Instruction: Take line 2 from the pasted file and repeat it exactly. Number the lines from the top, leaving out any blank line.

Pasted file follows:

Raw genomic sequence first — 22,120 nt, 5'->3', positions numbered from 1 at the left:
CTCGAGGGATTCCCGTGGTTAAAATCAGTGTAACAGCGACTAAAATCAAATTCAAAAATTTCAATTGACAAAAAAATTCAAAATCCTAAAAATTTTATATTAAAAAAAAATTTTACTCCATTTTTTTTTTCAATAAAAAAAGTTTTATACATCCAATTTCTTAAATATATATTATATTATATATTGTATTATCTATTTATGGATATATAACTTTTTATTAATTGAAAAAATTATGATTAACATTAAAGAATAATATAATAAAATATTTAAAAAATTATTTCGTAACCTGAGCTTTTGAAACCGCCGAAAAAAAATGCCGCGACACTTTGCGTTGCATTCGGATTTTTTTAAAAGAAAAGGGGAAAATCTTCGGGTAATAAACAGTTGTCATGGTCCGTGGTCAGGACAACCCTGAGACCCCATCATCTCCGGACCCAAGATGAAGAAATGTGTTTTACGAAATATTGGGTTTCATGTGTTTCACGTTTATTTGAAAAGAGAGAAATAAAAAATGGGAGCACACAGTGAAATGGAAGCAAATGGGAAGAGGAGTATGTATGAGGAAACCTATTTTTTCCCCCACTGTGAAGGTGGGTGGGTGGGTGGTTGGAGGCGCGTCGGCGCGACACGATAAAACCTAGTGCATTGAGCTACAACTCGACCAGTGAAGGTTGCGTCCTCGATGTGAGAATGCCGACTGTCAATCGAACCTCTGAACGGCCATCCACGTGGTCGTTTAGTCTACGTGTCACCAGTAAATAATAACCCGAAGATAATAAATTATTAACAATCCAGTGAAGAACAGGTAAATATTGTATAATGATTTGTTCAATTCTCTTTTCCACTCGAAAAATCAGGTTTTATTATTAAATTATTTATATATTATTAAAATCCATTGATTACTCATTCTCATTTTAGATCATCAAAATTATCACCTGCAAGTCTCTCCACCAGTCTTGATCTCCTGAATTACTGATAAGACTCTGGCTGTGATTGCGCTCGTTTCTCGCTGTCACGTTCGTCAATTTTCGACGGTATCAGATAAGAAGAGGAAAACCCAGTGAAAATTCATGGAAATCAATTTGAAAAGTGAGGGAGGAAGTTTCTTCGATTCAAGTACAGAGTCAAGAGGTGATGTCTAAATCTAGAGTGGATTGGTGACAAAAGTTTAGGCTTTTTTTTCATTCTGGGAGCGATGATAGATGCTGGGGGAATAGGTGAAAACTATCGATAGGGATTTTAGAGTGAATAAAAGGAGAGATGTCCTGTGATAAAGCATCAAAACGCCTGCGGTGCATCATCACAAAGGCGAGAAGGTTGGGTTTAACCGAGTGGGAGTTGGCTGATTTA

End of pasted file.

CTCGAGGGATTCCCGTGGTTAAAATCAGTGTAACAGCGACTAAAATCAAATTCAAAAATTTCAATTGACAAAAAAATTCAAAATCCTAAAAATTTTATATTAAAAAAAAATTTTACTCCATTTTTTTTTTCAATAAAAAAAGTTTTATACATCCAATTTCTTAAATATATATTATATTATATATTGTATTATCTATTTATGGATATATAACTTTTTATTAATTGAAAAAATTATGATTAACATTAAAGAATAATATAATAAAATATTTAAAAAATTATTTCGTAACCTGAGCTTTTGAAACCGCCGAAAAAAAATGCCGCGACACTTTGCGTTGCATTCGGATTTTTTTAAAAGAAAAGGGGAAAATCTTCGGGTAATAAACAGTTGTCATGGTCCGTGGTCAGGACAACCCTGAGACCCCATCATCTCCGGACCCAAGATGAAGAAATGTGTTTTACGAAATATTGGGTTTCATGTGTTTCACGTTTATTTGAAAAGAGAGAAATAAAAAATGGGAGCACACAGTGAAATGGAAGCAAATGGGAAGAGGAGTATGTATGAGGAAACCTATTTTTTCCCCCACTGTGAAGGTGGGTGGGTGGGTGGTTGGAGGCGCGTCGGCGCGACACGATAAAACCTAGTGCATTGAGCTACAACTCGACCAGTGAAGGTTGCGTCCTCGATGTGAGAATGCCGACTGTCAATCGAACCTCTGAACGGCCATCCACGTGGTCGTTTAGTCTACGTGTCACCAGTAAATAATAACCCGAAGATAATAAATTATTAACAATCCAGTGAAGAACAGGTAAATATTGTATAATGATTTGTTCAATTCTCTTTTCCACTCGAAAAATCAGGTTTTATTATTAAATTATTTATATATTATTAAAATCCATTGATTACTCATTCTCATTTTAGATCATCAAAATTATCACCTGCAAGTCTCTCCACCAGTCTTGATCTCCTGAATTACTGATAAGACTCTGGCTGTGATTGCGCTCGTTTCTCGCTGTCACGTTCGTCAATTTTCGACGGTATCAGATAAGAAGAGGAAAACCCAGTGAAAATTCATGGAAATCAATTTGAAAAGTGAGGGAGGAAGTTTCTTCGATTCAAGTACAGAGTCAAGAGGTGATGTCTAAATCTAGAGTGGATTGGTGACAAAAGTTTAGGCTTTTTTTTCATTCTGGGAGCGATGATAGATGCTGGGGGAATAGGTGAAAACTATCGATAGGGATTTTAGAGTGAATAAAAGGAGAGATGTCCTGTGATAAAGCATCAAAACGCCTGCGGTGCATCATCACAAAGGCGAGAAGGTTGGGTTTAACCGAGTGGGAGTTGGCTGATTTA